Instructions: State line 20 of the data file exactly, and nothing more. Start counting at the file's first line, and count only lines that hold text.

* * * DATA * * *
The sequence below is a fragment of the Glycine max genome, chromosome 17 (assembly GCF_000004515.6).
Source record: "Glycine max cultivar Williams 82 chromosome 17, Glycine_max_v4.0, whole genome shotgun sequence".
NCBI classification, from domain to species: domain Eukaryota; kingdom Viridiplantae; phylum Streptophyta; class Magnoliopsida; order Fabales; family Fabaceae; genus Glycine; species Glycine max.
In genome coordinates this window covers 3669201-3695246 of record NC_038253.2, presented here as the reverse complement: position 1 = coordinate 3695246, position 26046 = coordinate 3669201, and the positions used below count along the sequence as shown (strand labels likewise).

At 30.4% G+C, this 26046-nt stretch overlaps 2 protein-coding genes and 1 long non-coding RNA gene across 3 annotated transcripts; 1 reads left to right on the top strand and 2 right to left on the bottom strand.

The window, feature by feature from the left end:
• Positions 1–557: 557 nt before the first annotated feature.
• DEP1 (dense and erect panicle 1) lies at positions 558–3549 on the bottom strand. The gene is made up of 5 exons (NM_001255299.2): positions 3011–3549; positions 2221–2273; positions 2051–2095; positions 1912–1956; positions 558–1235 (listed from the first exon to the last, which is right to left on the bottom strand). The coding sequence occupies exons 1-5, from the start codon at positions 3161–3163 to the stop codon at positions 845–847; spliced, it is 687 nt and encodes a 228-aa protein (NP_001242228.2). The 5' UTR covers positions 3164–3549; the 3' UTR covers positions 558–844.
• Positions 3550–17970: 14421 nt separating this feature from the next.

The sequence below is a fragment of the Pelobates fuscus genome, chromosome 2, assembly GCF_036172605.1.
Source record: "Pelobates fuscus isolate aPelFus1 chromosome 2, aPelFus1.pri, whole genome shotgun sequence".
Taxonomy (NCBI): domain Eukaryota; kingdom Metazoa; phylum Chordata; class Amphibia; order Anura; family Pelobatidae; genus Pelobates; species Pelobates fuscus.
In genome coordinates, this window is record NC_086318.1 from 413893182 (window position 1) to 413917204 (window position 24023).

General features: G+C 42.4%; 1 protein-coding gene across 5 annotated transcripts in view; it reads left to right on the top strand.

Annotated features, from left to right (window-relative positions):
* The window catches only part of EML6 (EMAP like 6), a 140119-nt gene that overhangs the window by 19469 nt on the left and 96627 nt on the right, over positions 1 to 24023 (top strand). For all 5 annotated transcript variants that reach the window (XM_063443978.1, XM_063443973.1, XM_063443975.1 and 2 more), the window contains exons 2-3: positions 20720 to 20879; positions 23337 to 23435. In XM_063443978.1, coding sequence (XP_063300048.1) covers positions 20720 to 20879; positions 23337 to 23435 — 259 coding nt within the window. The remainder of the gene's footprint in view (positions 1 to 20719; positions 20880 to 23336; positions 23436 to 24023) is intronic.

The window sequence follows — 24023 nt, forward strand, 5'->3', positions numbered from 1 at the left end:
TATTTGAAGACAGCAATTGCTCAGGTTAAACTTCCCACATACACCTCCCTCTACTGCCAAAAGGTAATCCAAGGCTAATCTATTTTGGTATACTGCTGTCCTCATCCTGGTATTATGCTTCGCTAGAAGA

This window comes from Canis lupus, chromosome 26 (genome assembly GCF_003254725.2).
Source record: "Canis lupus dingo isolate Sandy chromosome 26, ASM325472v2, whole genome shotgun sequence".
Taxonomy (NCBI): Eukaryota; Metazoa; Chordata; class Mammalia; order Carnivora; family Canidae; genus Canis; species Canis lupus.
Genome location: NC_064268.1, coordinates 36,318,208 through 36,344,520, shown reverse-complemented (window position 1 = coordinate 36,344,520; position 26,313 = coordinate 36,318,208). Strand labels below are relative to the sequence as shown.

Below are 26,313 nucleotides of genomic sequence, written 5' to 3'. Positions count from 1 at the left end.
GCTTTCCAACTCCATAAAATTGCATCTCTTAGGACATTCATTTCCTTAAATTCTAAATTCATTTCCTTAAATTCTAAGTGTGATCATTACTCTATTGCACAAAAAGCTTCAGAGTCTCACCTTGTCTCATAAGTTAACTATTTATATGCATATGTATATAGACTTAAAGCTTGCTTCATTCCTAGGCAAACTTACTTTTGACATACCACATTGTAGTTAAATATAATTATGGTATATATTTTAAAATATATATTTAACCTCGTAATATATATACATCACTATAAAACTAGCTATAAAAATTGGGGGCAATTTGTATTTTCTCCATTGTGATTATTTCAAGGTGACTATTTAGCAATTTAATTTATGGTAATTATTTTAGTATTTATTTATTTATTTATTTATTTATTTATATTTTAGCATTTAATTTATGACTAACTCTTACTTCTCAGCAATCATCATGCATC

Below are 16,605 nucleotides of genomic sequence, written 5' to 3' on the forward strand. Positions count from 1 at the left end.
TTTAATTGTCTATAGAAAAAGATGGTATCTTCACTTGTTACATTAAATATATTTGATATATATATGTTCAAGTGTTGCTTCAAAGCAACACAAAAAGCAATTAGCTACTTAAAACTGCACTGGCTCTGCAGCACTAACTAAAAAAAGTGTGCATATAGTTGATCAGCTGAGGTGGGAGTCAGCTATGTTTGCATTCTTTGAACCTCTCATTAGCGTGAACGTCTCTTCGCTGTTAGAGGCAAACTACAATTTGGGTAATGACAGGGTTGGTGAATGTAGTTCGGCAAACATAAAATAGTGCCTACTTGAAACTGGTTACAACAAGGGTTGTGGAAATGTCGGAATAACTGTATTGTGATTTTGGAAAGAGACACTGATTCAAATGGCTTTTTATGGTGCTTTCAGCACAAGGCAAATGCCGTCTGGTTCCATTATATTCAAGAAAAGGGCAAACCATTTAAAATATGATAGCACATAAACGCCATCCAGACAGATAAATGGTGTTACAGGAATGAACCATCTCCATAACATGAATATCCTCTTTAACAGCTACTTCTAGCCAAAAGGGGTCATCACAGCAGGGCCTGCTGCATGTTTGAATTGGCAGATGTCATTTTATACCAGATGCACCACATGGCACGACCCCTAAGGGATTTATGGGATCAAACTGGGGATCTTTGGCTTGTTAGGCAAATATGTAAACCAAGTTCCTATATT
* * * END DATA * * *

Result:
Source record: "Canis lupus dingo isolate Sandy chromosome 26, ASM325472v2, whole genome shotgun sequence".